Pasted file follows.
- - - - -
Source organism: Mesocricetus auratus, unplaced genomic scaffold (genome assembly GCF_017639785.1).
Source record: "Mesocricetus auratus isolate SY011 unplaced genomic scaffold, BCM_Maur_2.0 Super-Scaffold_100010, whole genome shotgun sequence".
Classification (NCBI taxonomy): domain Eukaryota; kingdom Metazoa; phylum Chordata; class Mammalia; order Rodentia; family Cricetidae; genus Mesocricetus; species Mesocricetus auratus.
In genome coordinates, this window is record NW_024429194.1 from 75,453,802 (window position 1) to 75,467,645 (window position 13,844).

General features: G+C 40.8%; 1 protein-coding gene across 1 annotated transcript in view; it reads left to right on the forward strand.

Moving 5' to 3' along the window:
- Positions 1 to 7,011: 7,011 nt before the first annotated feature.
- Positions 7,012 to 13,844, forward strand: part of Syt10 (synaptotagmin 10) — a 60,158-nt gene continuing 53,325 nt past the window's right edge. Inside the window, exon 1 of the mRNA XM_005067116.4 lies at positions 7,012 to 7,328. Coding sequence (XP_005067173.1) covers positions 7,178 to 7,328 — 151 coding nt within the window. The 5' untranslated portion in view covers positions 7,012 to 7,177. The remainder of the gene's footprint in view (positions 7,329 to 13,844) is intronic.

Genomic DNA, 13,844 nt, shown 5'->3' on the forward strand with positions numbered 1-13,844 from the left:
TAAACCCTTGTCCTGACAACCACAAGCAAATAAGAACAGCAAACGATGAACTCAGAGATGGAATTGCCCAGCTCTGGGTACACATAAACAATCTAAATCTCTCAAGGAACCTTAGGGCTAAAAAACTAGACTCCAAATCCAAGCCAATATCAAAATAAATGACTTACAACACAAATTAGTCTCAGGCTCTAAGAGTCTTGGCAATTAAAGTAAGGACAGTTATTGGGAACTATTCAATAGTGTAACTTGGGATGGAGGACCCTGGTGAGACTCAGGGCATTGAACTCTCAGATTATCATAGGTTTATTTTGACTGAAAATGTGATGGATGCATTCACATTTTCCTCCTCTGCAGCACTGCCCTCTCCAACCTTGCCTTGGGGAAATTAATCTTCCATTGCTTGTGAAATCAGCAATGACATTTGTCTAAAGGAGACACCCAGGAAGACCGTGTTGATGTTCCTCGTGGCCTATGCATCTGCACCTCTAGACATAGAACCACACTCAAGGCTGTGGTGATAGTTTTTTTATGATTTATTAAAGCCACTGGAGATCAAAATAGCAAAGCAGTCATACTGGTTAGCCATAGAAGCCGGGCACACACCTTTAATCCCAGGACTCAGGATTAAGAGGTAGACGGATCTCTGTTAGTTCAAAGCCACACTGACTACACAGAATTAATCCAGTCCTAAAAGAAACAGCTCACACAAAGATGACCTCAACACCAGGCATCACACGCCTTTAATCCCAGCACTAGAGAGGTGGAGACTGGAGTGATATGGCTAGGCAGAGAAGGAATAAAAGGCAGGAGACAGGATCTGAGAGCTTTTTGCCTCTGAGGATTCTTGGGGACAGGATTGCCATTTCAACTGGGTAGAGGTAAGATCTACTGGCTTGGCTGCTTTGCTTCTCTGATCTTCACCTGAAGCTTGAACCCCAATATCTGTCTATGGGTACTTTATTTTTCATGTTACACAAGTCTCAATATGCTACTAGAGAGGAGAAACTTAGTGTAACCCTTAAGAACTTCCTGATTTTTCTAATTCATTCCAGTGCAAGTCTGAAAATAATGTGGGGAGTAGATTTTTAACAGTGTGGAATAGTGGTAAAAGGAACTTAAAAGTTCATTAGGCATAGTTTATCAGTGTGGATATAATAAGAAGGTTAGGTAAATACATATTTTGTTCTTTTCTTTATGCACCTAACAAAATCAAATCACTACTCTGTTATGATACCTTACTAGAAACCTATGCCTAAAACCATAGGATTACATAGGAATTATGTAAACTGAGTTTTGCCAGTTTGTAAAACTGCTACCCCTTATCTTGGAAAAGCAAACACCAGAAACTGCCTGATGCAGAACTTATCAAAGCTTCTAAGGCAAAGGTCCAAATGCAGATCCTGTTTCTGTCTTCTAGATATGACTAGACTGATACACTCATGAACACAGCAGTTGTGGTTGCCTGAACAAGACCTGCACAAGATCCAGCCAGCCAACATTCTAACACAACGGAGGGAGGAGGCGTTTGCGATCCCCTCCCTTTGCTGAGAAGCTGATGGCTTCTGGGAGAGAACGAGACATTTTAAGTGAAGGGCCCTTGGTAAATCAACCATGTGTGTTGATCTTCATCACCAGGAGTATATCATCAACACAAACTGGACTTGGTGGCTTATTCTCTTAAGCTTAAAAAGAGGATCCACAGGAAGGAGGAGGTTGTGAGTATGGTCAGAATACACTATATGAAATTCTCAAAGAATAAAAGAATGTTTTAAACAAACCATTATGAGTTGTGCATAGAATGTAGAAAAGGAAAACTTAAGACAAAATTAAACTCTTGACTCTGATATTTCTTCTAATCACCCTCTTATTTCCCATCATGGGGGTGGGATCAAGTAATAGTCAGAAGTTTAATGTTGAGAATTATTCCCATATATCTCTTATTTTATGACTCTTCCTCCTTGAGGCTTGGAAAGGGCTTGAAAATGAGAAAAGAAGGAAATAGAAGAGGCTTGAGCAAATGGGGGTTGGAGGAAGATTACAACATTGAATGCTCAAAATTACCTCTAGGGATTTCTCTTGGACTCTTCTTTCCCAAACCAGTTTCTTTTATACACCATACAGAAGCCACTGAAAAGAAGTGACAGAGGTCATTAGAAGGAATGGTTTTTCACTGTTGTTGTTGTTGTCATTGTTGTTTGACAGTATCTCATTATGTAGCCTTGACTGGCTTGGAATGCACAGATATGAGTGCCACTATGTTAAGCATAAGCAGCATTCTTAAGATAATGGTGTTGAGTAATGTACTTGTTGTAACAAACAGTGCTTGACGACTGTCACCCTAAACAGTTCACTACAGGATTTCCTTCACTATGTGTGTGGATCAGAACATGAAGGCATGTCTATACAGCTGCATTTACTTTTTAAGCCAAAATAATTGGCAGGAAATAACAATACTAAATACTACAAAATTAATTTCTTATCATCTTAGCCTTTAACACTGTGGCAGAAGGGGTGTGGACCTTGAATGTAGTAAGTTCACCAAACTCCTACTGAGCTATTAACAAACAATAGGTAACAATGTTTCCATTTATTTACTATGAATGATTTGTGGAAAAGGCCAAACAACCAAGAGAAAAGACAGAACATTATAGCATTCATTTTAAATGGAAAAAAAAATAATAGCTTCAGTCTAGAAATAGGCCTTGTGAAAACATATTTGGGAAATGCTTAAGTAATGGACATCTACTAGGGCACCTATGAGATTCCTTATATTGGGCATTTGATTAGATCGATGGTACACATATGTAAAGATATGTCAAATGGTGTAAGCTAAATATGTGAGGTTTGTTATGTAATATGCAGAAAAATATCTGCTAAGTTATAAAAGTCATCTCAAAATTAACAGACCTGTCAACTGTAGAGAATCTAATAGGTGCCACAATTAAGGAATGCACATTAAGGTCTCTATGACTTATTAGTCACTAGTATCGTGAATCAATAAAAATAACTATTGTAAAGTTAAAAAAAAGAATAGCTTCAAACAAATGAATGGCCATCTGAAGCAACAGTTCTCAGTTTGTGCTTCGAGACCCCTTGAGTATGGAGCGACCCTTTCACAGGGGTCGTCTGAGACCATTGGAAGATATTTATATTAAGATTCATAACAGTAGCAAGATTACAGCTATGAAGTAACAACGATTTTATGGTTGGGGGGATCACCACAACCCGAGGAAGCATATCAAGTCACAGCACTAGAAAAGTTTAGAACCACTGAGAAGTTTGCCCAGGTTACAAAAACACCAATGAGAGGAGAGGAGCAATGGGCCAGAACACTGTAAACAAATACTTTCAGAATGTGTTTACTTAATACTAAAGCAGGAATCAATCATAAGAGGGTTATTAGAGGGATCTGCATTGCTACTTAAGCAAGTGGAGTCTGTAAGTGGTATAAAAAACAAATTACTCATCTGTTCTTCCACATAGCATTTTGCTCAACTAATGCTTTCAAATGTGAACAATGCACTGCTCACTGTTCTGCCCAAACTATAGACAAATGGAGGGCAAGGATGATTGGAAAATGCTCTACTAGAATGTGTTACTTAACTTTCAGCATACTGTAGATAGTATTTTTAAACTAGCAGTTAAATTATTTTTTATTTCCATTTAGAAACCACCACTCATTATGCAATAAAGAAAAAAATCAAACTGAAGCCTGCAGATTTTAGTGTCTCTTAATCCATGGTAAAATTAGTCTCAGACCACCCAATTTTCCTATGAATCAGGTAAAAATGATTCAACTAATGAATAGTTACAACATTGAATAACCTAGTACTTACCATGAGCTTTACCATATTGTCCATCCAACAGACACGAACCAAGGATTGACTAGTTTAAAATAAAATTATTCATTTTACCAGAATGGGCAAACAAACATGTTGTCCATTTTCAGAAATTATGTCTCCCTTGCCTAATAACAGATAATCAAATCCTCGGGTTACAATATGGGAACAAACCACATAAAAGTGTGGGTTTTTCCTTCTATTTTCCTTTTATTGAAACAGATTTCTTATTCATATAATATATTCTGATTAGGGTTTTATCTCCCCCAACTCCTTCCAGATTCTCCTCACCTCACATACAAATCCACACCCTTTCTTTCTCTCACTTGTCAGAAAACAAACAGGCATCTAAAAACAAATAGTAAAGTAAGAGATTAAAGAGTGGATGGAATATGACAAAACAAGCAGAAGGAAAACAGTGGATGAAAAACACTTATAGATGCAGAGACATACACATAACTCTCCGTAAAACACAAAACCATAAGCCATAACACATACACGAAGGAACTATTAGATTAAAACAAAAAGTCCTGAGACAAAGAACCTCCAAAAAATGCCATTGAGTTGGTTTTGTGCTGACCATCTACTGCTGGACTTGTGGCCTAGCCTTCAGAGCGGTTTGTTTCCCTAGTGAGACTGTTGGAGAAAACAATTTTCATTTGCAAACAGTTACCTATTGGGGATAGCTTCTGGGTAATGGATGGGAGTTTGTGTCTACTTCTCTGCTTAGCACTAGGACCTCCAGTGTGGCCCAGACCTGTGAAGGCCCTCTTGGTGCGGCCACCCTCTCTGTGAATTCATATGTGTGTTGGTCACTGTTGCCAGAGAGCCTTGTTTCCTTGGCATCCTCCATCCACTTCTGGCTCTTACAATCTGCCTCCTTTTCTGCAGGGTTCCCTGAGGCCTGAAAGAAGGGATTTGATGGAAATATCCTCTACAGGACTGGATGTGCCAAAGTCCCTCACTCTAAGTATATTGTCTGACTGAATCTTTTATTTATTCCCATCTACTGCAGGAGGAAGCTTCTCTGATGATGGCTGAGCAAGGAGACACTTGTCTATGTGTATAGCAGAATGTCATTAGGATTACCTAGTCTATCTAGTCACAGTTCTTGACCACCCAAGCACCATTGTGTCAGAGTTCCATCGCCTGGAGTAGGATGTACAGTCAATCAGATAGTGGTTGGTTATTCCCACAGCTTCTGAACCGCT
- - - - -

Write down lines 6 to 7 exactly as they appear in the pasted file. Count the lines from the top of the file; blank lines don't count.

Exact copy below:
Moving 5' to 3' along the window:
- Positions 1 to 7,011: 7,011 nt before the first annotated feature.